Unit 2 - Similarities and Differences of Living Organisms
Review book Topic 1, page 1-16
It is not always easy to tell the difference between
living and non-living things.
Prior to the 1600's many people believed that
nonliving things could spontaneously turn into living
things. This is called …
For example, it was
believed that piles of straw could turn into mice.
That is obviously not the case.
Although scientists cannot agree on a single
definition, there are some very general rules to follow
when deciding if something is living or non-living.
A. Characteristics of Life
Listed here are six rules used by scientists:
Living things are organized structures, made of
one or more cells.
Living things obtain and use energy to carry out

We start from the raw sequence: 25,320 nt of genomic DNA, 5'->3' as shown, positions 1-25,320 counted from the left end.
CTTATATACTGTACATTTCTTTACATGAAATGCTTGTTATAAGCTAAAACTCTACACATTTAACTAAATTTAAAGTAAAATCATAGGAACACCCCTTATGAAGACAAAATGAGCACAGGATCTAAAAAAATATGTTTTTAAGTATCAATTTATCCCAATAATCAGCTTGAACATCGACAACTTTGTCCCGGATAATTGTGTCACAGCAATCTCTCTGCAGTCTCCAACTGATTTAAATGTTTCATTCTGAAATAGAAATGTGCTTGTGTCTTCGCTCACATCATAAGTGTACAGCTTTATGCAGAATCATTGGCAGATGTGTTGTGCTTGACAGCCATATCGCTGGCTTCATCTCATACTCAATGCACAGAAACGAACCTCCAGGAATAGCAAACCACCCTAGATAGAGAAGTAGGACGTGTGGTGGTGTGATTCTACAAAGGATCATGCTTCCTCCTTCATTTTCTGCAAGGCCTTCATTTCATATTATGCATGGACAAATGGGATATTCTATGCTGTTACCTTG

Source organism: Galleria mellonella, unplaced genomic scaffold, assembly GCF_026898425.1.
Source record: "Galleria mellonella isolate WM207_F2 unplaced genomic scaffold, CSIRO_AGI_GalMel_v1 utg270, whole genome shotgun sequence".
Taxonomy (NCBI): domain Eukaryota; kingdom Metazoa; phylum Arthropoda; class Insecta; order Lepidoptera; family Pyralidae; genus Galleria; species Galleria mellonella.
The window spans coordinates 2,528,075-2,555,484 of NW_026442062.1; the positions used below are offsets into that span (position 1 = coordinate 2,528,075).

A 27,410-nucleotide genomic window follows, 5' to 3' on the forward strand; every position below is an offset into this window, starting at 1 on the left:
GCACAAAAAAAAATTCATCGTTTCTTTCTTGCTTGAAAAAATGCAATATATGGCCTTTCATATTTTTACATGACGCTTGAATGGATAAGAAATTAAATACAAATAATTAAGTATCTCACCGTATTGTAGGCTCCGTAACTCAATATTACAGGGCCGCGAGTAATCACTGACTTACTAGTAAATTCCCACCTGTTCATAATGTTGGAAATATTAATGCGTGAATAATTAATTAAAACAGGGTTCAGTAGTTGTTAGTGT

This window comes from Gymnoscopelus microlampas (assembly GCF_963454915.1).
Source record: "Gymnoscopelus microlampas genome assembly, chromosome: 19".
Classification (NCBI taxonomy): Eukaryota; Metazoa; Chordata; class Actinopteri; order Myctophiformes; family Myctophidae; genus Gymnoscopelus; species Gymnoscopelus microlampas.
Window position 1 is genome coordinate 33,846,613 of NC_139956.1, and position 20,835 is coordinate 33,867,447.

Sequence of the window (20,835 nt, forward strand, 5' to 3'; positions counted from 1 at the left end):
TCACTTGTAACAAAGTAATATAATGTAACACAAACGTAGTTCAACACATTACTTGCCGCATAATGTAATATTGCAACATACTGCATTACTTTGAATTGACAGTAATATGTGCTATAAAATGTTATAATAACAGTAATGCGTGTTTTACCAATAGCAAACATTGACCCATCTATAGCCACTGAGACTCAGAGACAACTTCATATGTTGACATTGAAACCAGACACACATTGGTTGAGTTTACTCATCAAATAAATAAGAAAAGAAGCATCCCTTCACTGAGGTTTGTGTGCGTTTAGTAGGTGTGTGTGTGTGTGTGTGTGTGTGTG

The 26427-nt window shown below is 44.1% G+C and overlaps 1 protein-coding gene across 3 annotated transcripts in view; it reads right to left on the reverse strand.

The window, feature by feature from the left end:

activities or chemical reactions metabolism.
Living things grow and develop.
Living things reproduce.
Living things respond to their environments and
maintain a stable internal environment
Living things adapt to their environments.
Use GRACE to remember: Growth, reproduction,
adapt, cells and energy.
If something follows one or just a few of the rules listed
above, it does not necessarily mean that it is living.
To be considered alive, an object must exhibit all of the
characteristics of living things.
Ex. Sugar crystals growing on the bottom of a syrup bottle
Ex. Fingernails, toenails?
Living or non-living?
And the answer is: Non – living
Living (cuticle area only)
It depends (Hair shafts are dead, hair follicles are alive)
Can you think of some other examples of nonliving
objects displaying living characteristics?
Examples: machines, batteries, electric outlet, water
Remember, nonliving things have no functioning
cells and no metabolic activity; they do not reproduce